Are you concerned that someone you know is addicted to Ketamine?
Below is a guide to what you should look out for if you suspect someone close to you is taking Ketamine and how to get the right treatment for them from professional addiction counsellors.
What is Ketamine Addiction?
Ketamine, also known on the street as special K or KitKat is a drug that is generally used as an anaesthetic in veterinary practice.
When used by humans for recreational purposes it can produce a strong hallucinogenic experience.
The trip ketamine produces is often influenced by the user’s state of mind whilst taking the drug, if they are feeling low then the trip is likely to be negative and if they are feeling good then the trip likely to be a positive experience.
Although this isn’t always the case, mood is commonly associated with influencing the outcome of many psychedelic drug experiences.
Ketamine comes in powder form and as such is most commonly snorted although it can be made into a liquid and injected.
The only real difference between injecting and inhaling Ketamine being the time it takes for the drug to take effect and when used intravenously Ketamine affects the user faster.
Since Ketamine is a medicine used in veterinary practice it’s likely that most of the Ketamine people use on the street today comes from a stolen source.
Signs, Symptoms and Risks of Ketamine Abuse and Addiction
The positive effects that ketamine users feel coupled with the short duration with which they last means that this is a drug that is highly habit forming.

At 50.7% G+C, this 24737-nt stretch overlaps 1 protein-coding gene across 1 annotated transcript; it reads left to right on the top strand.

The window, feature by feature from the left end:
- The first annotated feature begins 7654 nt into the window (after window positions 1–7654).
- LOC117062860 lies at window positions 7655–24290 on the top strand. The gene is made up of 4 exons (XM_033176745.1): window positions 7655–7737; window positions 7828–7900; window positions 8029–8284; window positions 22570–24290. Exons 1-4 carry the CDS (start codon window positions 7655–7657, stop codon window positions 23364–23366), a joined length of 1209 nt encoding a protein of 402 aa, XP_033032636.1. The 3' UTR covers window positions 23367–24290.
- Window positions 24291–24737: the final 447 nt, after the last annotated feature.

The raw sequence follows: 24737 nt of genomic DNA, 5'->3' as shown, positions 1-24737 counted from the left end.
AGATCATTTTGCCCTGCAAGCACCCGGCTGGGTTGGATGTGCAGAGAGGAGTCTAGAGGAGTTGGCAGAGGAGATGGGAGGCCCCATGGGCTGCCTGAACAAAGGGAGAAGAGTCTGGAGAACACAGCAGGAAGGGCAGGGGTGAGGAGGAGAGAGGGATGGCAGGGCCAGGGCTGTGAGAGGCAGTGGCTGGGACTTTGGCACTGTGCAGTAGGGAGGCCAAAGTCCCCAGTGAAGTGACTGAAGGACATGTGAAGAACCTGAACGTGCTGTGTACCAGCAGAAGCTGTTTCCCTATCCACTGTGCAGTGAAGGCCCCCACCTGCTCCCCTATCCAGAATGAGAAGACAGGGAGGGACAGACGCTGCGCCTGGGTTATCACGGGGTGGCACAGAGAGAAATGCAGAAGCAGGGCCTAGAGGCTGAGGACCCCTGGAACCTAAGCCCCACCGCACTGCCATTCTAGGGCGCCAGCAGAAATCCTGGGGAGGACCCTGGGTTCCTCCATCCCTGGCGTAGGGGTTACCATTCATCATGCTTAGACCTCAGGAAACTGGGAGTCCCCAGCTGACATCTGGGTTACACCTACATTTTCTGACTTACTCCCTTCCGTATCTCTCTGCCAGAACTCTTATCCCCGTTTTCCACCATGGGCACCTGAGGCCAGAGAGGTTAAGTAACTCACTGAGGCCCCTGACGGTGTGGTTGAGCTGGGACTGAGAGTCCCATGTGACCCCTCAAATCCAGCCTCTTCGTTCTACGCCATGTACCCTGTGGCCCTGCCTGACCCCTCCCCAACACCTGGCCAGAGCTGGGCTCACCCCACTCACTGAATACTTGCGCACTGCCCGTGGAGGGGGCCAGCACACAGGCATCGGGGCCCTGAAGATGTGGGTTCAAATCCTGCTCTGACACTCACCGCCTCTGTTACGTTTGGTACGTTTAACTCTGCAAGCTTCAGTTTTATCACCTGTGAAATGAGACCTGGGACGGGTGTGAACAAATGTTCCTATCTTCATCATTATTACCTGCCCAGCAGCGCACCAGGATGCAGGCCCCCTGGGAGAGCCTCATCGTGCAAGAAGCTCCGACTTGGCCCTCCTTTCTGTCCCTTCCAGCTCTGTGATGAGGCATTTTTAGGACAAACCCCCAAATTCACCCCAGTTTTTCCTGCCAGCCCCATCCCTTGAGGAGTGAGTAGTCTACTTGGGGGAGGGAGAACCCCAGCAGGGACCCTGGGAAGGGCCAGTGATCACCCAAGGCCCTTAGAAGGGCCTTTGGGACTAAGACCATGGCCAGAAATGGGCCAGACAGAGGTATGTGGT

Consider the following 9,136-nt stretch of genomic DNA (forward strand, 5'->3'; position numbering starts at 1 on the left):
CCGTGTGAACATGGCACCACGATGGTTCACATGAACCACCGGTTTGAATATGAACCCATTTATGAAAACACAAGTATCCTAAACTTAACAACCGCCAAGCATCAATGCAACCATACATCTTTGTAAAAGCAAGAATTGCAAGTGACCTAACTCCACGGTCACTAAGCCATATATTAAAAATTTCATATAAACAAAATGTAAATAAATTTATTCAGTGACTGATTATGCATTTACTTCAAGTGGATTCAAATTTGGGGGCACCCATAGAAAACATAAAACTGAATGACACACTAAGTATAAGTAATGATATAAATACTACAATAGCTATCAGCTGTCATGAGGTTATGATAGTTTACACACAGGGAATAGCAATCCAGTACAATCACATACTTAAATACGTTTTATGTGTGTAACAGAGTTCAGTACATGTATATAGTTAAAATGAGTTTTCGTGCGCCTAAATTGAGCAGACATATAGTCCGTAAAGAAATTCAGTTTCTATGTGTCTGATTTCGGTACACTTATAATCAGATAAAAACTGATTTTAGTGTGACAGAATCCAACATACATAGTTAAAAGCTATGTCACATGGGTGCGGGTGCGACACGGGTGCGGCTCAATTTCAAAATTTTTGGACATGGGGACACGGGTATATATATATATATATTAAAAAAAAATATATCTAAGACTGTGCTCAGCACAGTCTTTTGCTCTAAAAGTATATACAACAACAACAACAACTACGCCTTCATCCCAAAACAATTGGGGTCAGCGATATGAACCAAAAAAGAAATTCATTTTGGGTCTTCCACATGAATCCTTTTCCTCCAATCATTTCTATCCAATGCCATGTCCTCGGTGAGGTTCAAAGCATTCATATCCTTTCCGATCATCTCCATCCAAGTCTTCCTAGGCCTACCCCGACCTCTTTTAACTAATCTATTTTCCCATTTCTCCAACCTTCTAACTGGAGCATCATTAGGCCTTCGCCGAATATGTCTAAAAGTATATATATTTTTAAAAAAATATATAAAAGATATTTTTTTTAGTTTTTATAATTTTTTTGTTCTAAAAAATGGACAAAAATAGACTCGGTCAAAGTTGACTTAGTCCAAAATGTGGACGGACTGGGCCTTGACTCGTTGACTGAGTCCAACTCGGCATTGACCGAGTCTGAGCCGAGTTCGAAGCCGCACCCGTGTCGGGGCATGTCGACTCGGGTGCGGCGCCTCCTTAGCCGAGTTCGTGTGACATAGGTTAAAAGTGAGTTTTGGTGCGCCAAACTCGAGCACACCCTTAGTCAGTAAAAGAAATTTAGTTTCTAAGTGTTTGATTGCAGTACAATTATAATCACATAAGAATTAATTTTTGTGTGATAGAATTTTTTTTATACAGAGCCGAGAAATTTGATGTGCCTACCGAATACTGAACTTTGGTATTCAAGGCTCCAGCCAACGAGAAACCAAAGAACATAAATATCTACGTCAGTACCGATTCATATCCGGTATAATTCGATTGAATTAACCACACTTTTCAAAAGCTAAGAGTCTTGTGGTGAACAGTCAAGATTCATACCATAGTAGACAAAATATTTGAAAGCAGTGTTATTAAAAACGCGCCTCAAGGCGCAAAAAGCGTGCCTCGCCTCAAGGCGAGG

Tolerance is developed very quickly with Ketamine and frequent users will find in order to achieve the same trip as they have previous experienced they will now need to take more of the drug.
Clearly as the dosage increases so do the risks of harm involved to the user.
Some of the most common withdrawal symptoms from Ketamine include insomnia, restless leg syndrome, depression and mood swings, lack of ability to focus properly, anxiety and tension but this list is not exhaustive and individuals do vary in their ability to tolerate certain symptoms.
Ketamine Addiction Treatment
It’s important to seek professional medical help when treating Ketamine addiction.
In order to make the process as simple and pain free as possible for the patient, and also to enhance the likelihood of a positive prognosis, a number of steps are involved which could include some or all of the following treatments but beginning with drug detoxification.
Detox, as its name implies works by removing all traces of the chemical toxins from the patient’s body.
Once Detox is completed it will be followed up by a combination of group therapy and individual drug addiction counselling.
Outpatient rehabilitation as a part of ongoing aftercare is recommended as relapse is always a real possibility when coming off of any substance so follow up and after care treatment is a crucial part of staying on the road to recovery.
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